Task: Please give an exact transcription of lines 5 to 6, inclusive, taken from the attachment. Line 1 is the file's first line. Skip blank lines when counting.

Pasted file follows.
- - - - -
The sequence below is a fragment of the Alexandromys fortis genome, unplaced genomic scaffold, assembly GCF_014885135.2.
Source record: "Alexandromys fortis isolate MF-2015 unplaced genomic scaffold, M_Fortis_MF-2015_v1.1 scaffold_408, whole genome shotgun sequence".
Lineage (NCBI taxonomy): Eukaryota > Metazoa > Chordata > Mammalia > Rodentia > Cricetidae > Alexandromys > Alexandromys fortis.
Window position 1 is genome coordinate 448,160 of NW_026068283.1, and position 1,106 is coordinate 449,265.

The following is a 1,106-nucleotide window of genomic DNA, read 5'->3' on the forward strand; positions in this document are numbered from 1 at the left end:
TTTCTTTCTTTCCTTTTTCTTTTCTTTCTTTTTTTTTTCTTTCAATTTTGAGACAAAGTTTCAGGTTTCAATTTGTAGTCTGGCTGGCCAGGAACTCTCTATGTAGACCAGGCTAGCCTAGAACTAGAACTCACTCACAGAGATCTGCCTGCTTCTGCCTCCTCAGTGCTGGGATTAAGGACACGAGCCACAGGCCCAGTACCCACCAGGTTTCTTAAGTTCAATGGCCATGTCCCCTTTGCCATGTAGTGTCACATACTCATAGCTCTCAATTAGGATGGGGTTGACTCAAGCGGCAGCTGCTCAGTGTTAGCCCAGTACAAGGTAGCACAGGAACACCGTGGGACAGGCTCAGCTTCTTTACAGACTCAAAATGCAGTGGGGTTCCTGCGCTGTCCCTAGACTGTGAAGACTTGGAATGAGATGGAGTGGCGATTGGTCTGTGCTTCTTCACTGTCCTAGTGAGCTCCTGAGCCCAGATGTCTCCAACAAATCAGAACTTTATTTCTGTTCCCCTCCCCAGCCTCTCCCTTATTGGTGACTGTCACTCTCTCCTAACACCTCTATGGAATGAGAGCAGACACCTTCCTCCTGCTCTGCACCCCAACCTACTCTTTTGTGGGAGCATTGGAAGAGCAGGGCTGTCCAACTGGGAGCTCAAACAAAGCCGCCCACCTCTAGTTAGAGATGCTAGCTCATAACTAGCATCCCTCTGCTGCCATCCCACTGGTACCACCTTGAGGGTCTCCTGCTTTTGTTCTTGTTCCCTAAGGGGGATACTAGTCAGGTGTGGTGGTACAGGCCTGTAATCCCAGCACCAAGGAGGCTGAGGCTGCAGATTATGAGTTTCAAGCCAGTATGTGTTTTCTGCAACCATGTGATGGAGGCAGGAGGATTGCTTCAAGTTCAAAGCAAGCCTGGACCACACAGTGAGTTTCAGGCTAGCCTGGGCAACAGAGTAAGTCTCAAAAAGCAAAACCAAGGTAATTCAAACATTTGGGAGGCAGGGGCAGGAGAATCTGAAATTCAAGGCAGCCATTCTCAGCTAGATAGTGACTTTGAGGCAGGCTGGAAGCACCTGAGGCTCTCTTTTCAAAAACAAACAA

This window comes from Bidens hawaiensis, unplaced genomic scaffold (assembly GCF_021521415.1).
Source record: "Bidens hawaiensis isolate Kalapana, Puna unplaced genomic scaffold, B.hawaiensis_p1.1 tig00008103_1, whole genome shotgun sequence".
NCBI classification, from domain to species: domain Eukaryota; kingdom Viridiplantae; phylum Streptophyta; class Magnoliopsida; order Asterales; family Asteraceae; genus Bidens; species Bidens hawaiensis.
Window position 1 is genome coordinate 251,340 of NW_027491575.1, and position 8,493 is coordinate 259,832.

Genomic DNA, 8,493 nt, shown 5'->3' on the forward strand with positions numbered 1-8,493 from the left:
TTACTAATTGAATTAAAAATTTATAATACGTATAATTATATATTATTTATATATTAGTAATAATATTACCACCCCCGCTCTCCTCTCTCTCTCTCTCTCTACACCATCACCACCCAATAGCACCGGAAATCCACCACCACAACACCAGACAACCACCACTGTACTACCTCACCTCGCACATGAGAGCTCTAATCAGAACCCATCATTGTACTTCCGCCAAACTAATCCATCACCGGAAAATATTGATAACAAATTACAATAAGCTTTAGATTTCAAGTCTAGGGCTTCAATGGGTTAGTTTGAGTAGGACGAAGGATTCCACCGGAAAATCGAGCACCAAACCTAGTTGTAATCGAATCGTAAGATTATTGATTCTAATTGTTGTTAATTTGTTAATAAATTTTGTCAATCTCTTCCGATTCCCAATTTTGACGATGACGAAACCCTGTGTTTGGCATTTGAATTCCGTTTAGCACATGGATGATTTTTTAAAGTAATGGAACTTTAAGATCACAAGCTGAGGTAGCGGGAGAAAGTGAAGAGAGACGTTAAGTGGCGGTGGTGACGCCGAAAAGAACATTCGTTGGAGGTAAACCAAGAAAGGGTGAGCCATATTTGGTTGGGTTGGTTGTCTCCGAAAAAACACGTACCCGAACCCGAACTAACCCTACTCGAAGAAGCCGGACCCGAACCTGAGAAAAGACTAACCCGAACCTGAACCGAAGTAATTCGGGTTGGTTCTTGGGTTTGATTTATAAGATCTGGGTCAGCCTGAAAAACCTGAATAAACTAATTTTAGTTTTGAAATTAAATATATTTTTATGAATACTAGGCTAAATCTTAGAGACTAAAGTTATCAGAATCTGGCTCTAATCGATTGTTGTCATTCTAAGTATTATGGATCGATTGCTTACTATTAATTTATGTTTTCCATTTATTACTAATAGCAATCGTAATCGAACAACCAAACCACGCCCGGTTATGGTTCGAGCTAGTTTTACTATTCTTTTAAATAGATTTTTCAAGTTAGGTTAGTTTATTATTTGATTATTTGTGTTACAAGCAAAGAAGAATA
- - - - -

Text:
The following is a 1,106-nucleotide window of genomic DNA, read 5'->3' on the forward strand; positions in this document are numbered from 1 at the left end:
TTTCTTTCTTTCCTTTTTCTTTTCTTTCTTTTTTTTTTCTTTCAATTTTGAGACAAAGTTTCAGGTTTCAATTTGTAGTCTGGCTGGCCAGGAACTCTCTATGTAGACCAGGCTAGCCTAGAACTAGAACTCACTCACAGAGATCTGCCTGCTTCTGCCTCCTCAGTGCTGGGATTAAGGACACGAGCCACAGGCCCAGTACCCACCAGGTTTCTTAAGTTCAATGGCCATGTCCCCTTTGCCATGTAGTGTCACATACTCATAGCTCTCAATTAGGATGGGGTTGACTCAAGCGGCAGCTGCTCAGTGTTAGCCCAGTACAAGGTAGCACAGGAACACCGTGGGACAGGCTCAGCTTCTTTACAGACTCAAAATGCAGTGGGGTTCCTGCGCTGTCCCTAGACTGTGAAGACTTGGAATGAGATGGAGTGGCGATTGGTCTGTGCTTCTTCACTGTCCTAGTGAGCTCCTGAGCCCAGATGTCTCCAACAAATCAGAACTTTATTTCTGTTCCCCTCCCCAGCCTCTCCCTTATTGGTGACTGTCACTCTCTCCTAACACCTCTATGGAATGAGAGCAGACACCTTCCTCCTGCTCTGCACCCCAACCTACTCTTTTGTGGGAGCATTGGAAGAGCAGGGCTGTCCAACTGGGAGCTCAAACAAAGCCGCCCACCTCTAGTTAGAGATGCTAGCTCATAACTAGCATCCCTCTGCTGCCATCCCACTGGTACCACCTTGAGGGTCTCCTGCTTTTGTTCTTGTTCCCTAAGGGGGATACTAGTCAGGTGTGGTGGTACAGGCCTGTAATCCCAGCACCAAGGAGGCTGAGGCTGCAGATTATGAGTTTCAAGCCAGTATGTGTTTTCTGCAACCATGTGATGGAGGCAGGAGGATTGCTTCAAGTTCAAAGCAAGCCTGGACCACACAGTGAGTTTCAGGCTAGCCTGGGCAACAGAGTAAGTCTCAAAAAGCAAAACCAAGGTAATTCAAACATTTGGGAGGCAGGGGCAGGAGAATCTGAAATTCAAGGCAGCCATTCTCAGCTAGATAGTGACTTTGAGGCAGGCTGGAAGCACCTGAGGCTCTCTTTTCAAAAACAAACAA